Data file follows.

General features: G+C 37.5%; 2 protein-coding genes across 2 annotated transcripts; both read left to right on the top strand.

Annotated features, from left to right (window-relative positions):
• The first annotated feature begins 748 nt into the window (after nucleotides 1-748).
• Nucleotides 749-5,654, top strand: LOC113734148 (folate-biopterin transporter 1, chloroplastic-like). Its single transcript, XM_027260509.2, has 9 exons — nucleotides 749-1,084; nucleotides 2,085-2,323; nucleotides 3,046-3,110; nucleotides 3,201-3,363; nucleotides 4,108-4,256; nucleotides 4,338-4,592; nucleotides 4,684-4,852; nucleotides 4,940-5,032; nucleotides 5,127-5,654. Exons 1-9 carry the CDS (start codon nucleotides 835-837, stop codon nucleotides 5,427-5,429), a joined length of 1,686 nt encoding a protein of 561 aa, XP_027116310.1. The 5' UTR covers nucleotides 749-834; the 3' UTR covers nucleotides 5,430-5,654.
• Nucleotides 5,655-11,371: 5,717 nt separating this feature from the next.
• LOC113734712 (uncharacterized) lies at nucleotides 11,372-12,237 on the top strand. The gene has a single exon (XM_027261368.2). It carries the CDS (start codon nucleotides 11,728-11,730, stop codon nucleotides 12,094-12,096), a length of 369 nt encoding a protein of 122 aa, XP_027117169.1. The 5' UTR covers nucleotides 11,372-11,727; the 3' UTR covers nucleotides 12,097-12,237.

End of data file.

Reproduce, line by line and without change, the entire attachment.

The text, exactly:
General features: G+C 37.5%; 2 protein-coding genes across 2 annotated transcripts; both read left to right on the top strand.

Annotated features, from left to right (window-relative positions):
• The first annotated feature begins 748 nt into the window (after nucleotides 1-748).
• Nucleotides 749-5,654, top strand: LOC113734148 (folate-biopterin transporter 1, chloroplastic-like). Its single transcript, XM_027260509.2, has 9 exons — nucleotides 749-1,084; nucleotides 2,085-2,323; nucleotides 3,046-3,110; nucleotides 3,201-3,363; nucleotides 4,108-4,256; nucleotides 4,338-4,592; nucleotides 4,684-4,852; nucleotides 4,940-5,032; nucleotides 5,127-5,654. Exons 1-9 carry the CDS (start codon nucleotides 835-837, stop codon nucleotides 5,427-5,429), a joined length of 1,686 nt encoding a protein of 561 aa, XP_027116310.1. The 5' UTR covers nucleotides 749-834; the 3' UTR covers nucleotides 5,430-5,654.
• Nucleotides 5,655-11,371: 5,717 nt separating this feature from the next.
• LOC113734712 (uncharacterized) lies at nucleotides 11,372-12,237 on the top strand. The gene has a single exon (XM_027261368.2). It carries the CDS (start codon nucleotides 11,728-11,730, stop codon nucleotides 12,094-12,096), a length of 369 nt encoding a protein of 122 aa, XP_027117169.1. The 5' UTR covers nucleotides 11,372-11,727; the 3' UTR covers nucleotides 12,097-12,237.